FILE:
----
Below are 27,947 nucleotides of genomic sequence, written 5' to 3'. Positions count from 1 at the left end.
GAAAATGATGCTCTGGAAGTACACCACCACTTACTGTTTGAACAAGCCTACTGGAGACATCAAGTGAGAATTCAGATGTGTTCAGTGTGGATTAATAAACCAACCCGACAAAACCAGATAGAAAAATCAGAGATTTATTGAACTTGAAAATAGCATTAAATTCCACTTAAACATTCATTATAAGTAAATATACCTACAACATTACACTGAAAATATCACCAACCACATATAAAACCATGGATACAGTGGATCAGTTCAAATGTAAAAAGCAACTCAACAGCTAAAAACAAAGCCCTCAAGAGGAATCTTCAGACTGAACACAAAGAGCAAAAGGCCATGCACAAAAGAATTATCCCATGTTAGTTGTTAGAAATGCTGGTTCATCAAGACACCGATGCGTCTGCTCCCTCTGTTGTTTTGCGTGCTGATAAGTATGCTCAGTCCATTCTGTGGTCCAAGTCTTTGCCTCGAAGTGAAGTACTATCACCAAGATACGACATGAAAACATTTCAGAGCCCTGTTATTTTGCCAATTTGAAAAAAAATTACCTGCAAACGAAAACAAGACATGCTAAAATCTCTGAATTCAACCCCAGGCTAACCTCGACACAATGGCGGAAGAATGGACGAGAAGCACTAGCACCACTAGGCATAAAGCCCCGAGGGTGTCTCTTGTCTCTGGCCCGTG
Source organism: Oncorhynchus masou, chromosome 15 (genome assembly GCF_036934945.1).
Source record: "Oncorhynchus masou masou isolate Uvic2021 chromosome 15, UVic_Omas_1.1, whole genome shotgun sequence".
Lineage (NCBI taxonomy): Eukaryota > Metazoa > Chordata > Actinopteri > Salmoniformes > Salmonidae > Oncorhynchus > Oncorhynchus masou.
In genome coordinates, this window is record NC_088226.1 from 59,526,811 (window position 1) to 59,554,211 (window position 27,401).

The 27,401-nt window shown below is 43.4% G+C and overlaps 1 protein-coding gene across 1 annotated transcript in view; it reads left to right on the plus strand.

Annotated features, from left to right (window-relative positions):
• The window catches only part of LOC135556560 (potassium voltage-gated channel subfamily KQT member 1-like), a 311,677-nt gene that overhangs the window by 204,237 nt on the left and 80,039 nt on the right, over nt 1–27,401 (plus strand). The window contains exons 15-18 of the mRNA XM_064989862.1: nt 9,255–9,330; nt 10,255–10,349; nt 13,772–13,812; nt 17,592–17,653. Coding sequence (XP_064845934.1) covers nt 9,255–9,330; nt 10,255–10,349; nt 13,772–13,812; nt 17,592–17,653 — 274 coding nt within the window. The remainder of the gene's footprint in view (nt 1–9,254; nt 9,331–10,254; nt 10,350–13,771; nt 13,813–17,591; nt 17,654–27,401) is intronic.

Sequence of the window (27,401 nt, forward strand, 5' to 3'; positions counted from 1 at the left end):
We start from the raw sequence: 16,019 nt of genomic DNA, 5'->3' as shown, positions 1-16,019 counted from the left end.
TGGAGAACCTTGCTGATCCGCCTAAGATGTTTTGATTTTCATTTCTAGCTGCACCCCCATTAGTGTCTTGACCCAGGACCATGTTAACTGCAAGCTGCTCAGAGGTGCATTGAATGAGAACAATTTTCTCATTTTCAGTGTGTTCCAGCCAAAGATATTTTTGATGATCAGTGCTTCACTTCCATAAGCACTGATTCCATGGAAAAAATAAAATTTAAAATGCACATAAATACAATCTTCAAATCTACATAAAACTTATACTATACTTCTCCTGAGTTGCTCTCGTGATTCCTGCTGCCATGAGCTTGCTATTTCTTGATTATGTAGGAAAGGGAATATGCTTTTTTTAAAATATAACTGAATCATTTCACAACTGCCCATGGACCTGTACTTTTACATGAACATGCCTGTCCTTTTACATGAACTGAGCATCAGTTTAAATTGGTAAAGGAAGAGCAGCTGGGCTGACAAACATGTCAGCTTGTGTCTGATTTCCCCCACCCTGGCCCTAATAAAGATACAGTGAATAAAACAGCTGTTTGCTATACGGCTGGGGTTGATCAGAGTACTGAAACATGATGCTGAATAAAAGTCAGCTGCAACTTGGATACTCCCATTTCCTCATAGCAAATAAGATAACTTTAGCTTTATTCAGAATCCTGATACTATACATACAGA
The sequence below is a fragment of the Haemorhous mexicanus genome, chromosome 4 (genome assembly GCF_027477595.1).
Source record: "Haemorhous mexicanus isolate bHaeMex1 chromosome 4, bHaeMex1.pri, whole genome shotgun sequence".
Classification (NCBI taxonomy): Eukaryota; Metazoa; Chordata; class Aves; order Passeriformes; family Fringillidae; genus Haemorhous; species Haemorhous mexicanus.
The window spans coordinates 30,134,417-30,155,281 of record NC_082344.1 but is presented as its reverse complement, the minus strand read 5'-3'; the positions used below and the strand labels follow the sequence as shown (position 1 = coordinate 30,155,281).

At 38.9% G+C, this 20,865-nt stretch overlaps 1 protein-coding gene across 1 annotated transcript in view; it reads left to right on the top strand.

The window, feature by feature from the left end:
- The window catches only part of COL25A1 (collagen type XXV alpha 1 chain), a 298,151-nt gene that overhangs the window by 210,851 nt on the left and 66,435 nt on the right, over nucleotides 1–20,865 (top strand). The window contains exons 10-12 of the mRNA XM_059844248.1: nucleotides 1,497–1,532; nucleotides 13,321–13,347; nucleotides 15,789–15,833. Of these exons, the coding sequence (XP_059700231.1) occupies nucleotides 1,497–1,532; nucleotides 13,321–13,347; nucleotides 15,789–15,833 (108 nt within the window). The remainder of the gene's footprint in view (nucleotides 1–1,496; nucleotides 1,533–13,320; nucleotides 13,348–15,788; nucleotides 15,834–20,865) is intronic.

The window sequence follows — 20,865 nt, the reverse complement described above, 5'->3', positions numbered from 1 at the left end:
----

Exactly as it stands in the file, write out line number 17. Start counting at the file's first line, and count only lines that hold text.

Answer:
At 38.9% G+C, this 20,865-nt stretch overlaps 1 protein-coding gene across 1 annotated transcript in view; it reads left to right on the top strand.